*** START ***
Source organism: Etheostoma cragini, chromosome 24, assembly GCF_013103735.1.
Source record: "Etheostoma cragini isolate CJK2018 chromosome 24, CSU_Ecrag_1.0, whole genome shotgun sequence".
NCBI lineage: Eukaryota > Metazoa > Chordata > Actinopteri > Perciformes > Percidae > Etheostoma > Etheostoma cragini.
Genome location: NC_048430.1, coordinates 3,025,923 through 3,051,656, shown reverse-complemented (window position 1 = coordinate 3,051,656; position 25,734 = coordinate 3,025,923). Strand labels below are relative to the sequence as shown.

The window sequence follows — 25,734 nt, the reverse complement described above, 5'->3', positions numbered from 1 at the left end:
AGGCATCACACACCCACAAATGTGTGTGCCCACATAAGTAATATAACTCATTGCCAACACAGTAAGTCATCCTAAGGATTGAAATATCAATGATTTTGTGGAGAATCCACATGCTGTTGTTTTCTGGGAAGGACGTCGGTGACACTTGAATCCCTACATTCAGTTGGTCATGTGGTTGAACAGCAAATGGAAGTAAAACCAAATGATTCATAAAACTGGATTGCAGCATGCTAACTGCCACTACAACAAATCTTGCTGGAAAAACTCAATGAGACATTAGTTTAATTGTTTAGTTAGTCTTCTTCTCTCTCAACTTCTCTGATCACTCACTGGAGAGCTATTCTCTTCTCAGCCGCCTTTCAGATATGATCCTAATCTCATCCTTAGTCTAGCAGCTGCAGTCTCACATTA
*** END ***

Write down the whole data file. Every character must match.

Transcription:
Source organism: Etheostoma cragini, chromosome 24, assembly GCF_013103735.1.
Source record: "Etheostoma cragini isolate CJK2018 chromosome 24, CSU_Ecrag_1.0, whole genome shotgun sequence".
NCBI lineage: Eukaryota > Metazoa > Chordata > Actinopteri > Perciformes > Percidae > Etheostoma > Etheostoma cragini.
Genome location: NC_048430.1, coordinates 3,025,923 through 3,051,656, shown reverse-complemented (window position 1 = coordinate 3,051,656; position 25,734 = coordinate 3,025,923). Strand labels below are relative to the sequence as shown.

The window sequence follows — 25,734 nt, the reverse complement described above, 5'->3', positions numbered from 1 at the left end:
AGGCATCACACACCCACAAATGTGTGTGCCCACATAAGTAATATAACTCATTGCCAACACAGTAAGTCATCCTAAGGATTGAAATATCAATGATTTTGTGGAGAATCCACATGCTGTTGTTTTCTGGGAAGGACGTCGGTGACACTTGAATCCCTACATTCAGTTGGTCATGTGGTTGAACAGCAAATGGAAGTAAAACCAAATGATTCATAAAACTGGATTGCAGCATGCTAACTGCCACTACAACAAATCTTGCTGGAAAAACTCAATGAGACATTAGTTTAATTGTTTAGTTAGTCTTCTTCTCTCTCAACTTCTCTGATCACTCACTGGAGAGCTATTCTCTTCTCAGCCGCCTTTCAGATATGATCCTAATCTCATCCTTAGTCTAGCAGCTGCAGTCTCACATTA